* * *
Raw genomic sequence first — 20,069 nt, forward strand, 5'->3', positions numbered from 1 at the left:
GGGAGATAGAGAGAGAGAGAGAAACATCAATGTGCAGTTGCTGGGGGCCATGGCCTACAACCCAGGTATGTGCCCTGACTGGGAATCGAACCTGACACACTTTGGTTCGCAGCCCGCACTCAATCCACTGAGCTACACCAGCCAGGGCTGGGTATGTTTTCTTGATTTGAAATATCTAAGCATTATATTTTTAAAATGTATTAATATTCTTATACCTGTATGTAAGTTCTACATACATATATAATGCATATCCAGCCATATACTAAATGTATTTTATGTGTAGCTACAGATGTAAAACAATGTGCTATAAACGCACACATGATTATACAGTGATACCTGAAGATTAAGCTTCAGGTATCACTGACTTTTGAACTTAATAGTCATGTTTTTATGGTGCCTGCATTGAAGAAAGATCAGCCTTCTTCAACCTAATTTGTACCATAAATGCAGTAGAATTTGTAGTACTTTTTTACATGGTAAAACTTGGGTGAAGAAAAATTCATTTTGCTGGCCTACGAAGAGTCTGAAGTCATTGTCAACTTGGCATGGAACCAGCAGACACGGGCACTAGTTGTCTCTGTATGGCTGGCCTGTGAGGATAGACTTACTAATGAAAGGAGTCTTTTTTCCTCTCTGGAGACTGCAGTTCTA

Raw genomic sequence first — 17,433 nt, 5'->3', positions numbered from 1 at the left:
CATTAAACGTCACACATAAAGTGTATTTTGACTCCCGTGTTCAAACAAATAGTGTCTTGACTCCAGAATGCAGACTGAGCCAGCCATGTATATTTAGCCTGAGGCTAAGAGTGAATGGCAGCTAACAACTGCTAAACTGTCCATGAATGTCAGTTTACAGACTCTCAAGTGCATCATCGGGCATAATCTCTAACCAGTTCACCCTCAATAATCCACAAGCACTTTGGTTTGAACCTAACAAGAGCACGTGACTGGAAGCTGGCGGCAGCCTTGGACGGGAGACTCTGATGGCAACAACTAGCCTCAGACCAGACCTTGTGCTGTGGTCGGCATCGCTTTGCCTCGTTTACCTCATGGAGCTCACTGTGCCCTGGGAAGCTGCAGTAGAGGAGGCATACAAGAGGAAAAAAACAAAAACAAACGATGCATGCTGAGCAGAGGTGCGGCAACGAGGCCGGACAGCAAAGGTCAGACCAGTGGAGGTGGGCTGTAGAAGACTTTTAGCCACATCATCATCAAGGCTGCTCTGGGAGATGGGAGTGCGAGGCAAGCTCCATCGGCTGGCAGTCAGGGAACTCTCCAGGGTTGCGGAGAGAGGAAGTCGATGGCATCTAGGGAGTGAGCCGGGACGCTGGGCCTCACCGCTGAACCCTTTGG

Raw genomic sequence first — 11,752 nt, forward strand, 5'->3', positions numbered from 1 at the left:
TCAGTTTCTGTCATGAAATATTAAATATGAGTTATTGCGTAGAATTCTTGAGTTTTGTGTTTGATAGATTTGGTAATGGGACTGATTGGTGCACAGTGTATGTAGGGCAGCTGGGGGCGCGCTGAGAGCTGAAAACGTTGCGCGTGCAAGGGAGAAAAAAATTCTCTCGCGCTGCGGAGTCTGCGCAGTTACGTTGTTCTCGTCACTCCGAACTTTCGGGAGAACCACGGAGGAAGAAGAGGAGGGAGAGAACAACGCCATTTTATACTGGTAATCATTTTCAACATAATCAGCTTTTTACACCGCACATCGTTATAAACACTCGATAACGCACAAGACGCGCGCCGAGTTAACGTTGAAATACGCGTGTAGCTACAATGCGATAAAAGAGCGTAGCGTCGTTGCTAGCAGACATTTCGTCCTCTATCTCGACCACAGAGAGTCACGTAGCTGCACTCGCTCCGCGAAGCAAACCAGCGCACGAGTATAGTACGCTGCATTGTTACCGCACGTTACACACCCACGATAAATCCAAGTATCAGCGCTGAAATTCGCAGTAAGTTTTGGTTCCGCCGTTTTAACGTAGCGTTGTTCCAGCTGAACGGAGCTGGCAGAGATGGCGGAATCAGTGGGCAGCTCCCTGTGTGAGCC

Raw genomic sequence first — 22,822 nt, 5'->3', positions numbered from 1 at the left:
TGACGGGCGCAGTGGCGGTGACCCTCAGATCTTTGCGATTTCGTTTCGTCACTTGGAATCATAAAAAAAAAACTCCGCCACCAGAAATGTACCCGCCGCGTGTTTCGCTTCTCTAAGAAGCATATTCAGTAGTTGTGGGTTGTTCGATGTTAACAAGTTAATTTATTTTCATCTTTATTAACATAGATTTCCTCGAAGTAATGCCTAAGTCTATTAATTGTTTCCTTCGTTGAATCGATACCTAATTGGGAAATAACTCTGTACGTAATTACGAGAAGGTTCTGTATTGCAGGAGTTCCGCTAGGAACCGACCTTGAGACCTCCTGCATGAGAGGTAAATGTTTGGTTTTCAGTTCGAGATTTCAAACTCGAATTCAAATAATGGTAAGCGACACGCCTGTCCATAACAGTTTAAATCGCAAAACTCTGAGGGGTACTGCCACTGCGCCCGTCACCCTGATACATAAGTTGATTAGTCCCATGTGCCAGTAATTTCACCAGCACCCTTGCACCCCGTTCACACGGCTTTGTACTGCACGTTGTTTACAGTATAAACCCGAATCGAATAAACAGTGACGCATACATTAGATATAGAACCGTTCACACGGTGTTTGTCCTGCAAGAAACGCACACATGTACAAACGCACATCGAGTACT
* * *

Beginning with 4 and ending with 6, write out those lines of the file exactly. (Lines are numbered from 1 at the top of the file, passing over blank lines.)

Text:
CATTAAACGTCACACATAAAGTGTATTTTGACTCCCGTGTTCAAACAAATAGTGTCTTGACTCCAGAATGCAGACTGAGCCAGCCATGTATATTTAGCCTGAGGCTAAGAGTGAATGGCAGCTAACAACTGCTAAACTGTCCATGAATGTCAGTTTACAGACTCTCAAGTGCATCATCGGGCATAATCTCTAACCAGTTCACCCTCAATAATCCACAAGCACTTTGGTTTGAACCTAACAAGAGCACGTGACTGGAAGCTGGCGGCAGCCTTGGACGGGAGACTCTGATGGCAACAACTAGCCTCAGACCAGACCTTGTGCTGTGGTCGGCATCGCTTTGCCTCGTTTACCTCATGGAGCTCACTGTGCCCTGGGAAGCTGCAGTAGAGGAGGCATACAAGAGGAAAAAAACAAAAACAAACGATGCATGCTGAGCAGAGGTGCGGCAACGAGGCCGGACAGCAAAGGTCAGACCAGTGGAGGTGGGCTGTAGAAGACTTTTAGCCACATCATCATCAAGGCTGCTCTGGGAGATGGGAGTGCGAGGCAAGCTCCATCGGCTGGCAGTCAGGGAACTCTCCAGGGTTGCGGAGAGAGGAAGTCGATGGCATCTAGGGAGTGAGCCGGGACGCTGGGCCTCACCGCTGAACCCTTTGG

Raw genomic sequence first — 11,752 nt, forward strand, 5'->3', positions numbered from 1 at the left:
TCAGTTTCTGTCATGAAATATTAAATATGAGTTATTGCGTAGAATTCTTGAGTTTTGTGTTTGATAGATTTGGTAATGGGACTGATTGGTGCACAGTGTATGTAGGGCAGCTGGGGGCGCGCTGAGAGCTGAAAACGTTGCGCGTGCAAGGGAGAAAAAAATTCTCTCGCGCTGCGGAGTCTGCGCAGTTACGTTGTTCTCGTCACTCCGAACTTTCGGGAGAACCACGGAGGAAGAAGAGGAGGGAGAGAACAACGCCATTTTATACTGGTAATCATTTTCAACATAATCAGCTTTTTACACCGCACATCGTTATAAACACTCGATAACGCACAAGACGCGCGCCGAGTTAACGTTGAAATACGCGTGTAGCTACAATGCGATAAAAGAGCGTAGCGTCGTTGCTAGCAGACATTTCGTCCTCTATCTCGACCACAGAGAGTCACGTAGCTGCACTCGCTCCGCGAAGCAAACCAGCGCACGAGTATAGTACGCTGCATTGTTACCGCACGTTACACACCCACGATAAATCCAAGTATCAGCGCTGAAATTCGCAGTAAGTTTTGGTTCCGCCGTTTTAACGTAGCGTTGTTCCAGCTGAACGGAGCTGGCAGAGATGGCGGAATCAGTGGGCAGCTCCCTGTGTGAGCC